Top Historic Sights in Alaior, Spain

Explore the historic highlights of Alaior

l'Argentina Navetas

Biniac has two circular burial navetas that were used around 1400 B.C. and are from an earlier period than the long rectangular constructions like the Es Tudons and Rafal Rubí navetas. The east naveta was built on bedrock and has only one oval-shaped chamber, accessed via a perforated stone slab. Several slabs that had fallen over were found inside. The west naveta is also oval-shaped and the wall on the south side has d ...
Founded: 1400 BCE | Location: Alaior, Spain

Santa Eulàlia Church

The Santa Eulàlia church in Alaior is built atop a hill. The village formed around it from the 14th century onwards. There was apparently an earlier church, of which the vaulted arches of the main facade and a part of the side wall may remain. The parish was founded in the early 14th century, and is mentioned as early as the Pariatge of 1301 signed by James II of Majorca. The current building was erected between approxi ...
Founded: 1630-1690 | Location: Alaior, Spain

Torralba d'en Salort Talayotic Settlement

A prehistoric settlement dating from the Naviforme period (1700-1400 B.C.), in which the foundations of a circular cabin can still be seen. The main features are two talaiots, the taula enclosure, a hypostyle room, some caves dug out of the ground and the remains of other buildings used as dwellings. The taula and its enclosure are among the largest and most beautiful on the island. The building dates from the 4th-3rd ce ...
Founded: 1700-1400 BCE | Location: Alaior, Spain

Torre d'en Galmés Talayotic Settlement

Torre d’en Galmés is the largest settlement in Menorca. Its hilltop location made it the ideal spot for keeping watch over the land on most of the island"s south coast. In chronological terms, it was occupied from the Naviforme period (1700-1400 BCE), and you can still see an underground chamber from this period near the area where water was collected, right through until the late Roman era, although some remains ...
Founded: 1700 BCE | Location: Alaior, Spain

Rafal Rubí

The Rafal Rubí navetas are two tombs of the same type as the Naveta des Tudons, but these are smaller and are unusual in that they are very close to one another. They are group burials with a perforated stone slab at the entrance to the inner chamber, which is split into two levels. Of the two navetas, the east one is in better condition, as the front was restored in the late 1960s, when an archaeological dig was also c ...
Founded: 1000 BCE | Location: Alaior, Spain

So na Caçana

So na Caçana dates from the Talayotic period (1000-700 B.C.) and remained occupied until the arrival of the Romans. It contains up to ten large structures. At first it was thought to be a settlement but archaeological excavation work uncovered up to three taula enclosures, which suggested it was more likely to have been a sanctuary and ceremonial site that may have been used by more than one community.The main features o ...
Founded: 1000-700 BCE | Location: Alaior, Spain

Featured Historic Landmarks, Sites & Buildings

Historic Site of the week

Kirkjubøargarður

Kirkjubøargarður ('Yard of Kirkjubøur', also known as King"s Farm) is one of the oldest still inhabited wooden houses of the world. The farm itself has always been the largest in the Faroe Islands. The old farmhouse dates back to the 11th century. It was the episcopal residence and seminary of the Diocese of the Faroe Islands, from about 1100. Sverre I of Norway (1151–1202), grew up here and went to the priest school. The legend says, that the wood for the block houses came as driftwood from Norway and was accurately bundled and numbered, just for being set up. Note, that there is no forest in the Faroes and wood is a very valuable material. Many such wood legends are thus to be found in Faroese history.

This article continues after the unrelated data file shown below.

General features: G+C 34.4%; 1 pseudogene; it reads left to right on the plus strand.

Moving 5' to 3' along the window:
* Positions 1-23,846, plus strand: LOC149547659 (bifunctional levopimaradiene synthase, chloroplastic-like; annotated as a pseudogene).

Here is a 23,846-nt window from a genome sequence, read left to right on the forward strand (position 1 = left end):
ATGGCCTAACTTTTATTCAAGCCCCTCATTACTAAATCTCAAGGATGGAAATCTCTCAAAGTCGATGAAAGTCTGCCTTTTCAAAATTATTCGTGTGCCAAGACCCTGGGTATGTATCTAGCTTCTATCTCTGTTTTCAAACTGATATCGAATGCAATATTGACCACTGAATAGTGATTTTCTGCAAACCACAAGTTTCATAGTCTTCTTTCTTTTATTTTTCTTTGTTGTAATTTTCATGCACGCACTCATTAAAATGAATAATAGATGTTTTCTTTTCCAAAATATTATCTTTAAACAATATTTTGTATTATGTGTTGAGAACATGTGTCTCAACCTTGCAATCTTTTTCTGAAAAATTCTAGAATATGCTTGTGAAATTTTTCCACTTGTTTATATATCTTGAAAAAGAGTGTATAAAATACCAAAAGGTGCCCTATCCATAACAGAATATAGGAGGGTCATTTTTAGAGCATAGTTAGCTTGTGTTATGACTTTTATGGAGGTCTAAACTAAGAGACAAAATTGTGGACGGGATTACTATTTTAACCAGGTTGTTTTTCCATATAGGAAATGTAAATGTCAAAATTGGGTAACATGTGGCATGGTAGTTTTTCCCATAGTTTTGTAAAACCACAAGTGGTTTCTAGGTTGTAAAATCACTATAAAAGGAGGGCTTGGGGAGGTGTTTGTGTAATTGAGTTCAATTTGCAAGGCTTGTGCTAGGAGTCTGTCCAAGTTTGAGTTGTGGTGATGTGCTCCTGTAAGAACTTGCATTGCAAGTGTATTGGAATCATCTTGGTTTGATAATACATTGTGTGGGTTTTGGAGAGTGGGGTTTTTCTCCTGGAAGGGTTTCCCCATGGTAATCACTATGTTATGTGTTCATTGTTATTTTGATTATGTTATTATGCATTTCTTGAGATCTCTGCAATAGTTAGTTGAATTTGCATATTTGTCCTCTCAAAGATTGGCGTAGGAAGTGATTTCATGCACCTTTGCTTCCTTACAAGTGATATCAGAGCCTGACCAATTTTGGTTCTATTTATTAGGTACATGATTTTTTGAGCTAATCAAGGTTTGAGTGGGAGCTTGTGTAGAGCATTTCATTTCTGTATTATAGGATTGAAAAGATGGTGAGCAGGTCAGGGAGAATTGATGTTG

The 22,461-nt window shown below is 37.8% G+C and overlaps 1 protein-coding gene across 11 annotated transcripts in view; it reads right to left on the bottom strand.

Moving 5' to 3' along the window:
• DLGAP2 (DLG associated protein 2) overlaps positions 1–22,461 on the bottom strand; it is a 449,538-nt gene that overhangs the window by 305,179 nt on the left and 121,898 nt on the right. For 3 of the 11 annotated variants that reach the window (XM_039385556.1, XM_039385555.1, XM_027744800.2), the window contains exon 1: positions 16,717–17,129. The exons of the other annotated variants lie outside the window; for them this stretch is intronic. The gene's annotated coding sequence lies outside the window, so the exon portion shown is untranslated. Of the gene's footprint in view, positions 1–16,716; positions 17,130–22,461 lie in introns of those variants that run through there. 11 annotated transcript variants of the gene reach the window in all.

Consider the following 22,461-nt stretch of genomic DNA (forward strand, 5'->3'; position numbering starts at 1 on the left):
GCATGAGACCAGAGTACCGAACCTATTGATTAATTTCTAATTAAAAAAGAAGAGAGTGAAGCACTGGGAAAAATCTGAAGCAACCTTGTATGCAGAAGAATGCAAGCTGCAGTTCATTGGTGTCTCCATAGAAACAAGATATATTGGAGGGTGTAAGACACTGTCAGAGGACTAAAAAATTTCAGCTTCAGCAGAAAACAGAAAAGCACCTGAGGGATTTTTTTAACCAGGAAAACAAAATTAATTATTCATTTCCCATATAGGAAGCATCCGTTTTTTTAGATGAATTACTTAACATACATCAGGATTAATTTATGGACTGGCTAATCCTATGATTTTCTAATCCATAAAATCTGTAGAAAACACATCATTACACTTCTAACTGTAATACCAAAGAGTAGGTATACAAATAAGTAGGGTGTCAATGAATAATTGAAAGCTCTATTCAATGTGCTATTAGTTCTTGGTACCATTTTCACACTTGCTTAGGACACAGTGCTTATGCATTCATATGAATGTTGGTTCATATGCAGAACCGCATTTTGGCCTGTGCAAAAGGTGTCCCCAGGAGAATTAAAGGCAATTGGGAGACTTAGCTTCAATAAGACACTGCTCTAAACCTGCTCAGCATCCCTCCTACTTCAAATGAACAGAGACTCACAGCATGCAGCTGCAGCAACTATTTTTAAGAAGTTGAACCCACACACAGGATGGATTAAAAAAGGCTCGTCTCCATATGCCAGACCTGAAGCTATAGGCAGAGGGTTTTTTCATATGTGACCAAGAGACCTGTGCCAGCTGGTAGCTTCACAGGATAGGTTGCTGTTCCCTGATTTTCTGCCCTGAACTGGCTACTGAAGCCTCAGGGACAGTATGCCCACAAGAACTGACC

The oldest part is a so-called roykstova (reek parlour, or smoke room). Perhaps it was moved one day, because it does not fit to its foundation. Another ancient room is the loftstovan (loft room). It is supposed that Bishop Erlendur wrote the 'Sheep Letter' here in 1298. This is the earliest document of the Faroes we know today. It is the statute concerning sheep breeding on the Faroes. Today the room is the farm"s library. The stórastovan (large room) is from a much later date, being built in 1772.

Though the farmhouse is a museum, the 17th generation of the Patursson Family, which has occupied it since 1550, is still living here. Shortly after the Reformation in the Faroe Islands in 1538, all the real estate of the Catholic Church was seized by the King of Denmark. This was about half of the land in the Faroes, and since then called King"s Land (kongsjørð). The largest piece of King"s Land was the farm in Kirkjubøur due to the above-mentioned Episcopal residence. This land is today owned by the Faroese government, and the Paturssons are tenants from generation to generation. It is always the oldest son, who becomes King"s Farmer, and in contrast to the privately owned land, the King"s Land is never divided between the sons.

The farm holds sheep, cattle and some horses. It is possible to get a coffee here and buy fresh mutton and beef directly from the farmer. In the winter season there is also hare hunting for the locals. Groups can rent the roykstovan for festivities and will be served original Faroese cuisine.

Other famous buildings directly by the farmhouse are the Magnus Cathedral and the Saint Olav"s Church, which also date back to the mediaeval period. All three together represent the Faroe Island"s most interesting historical site.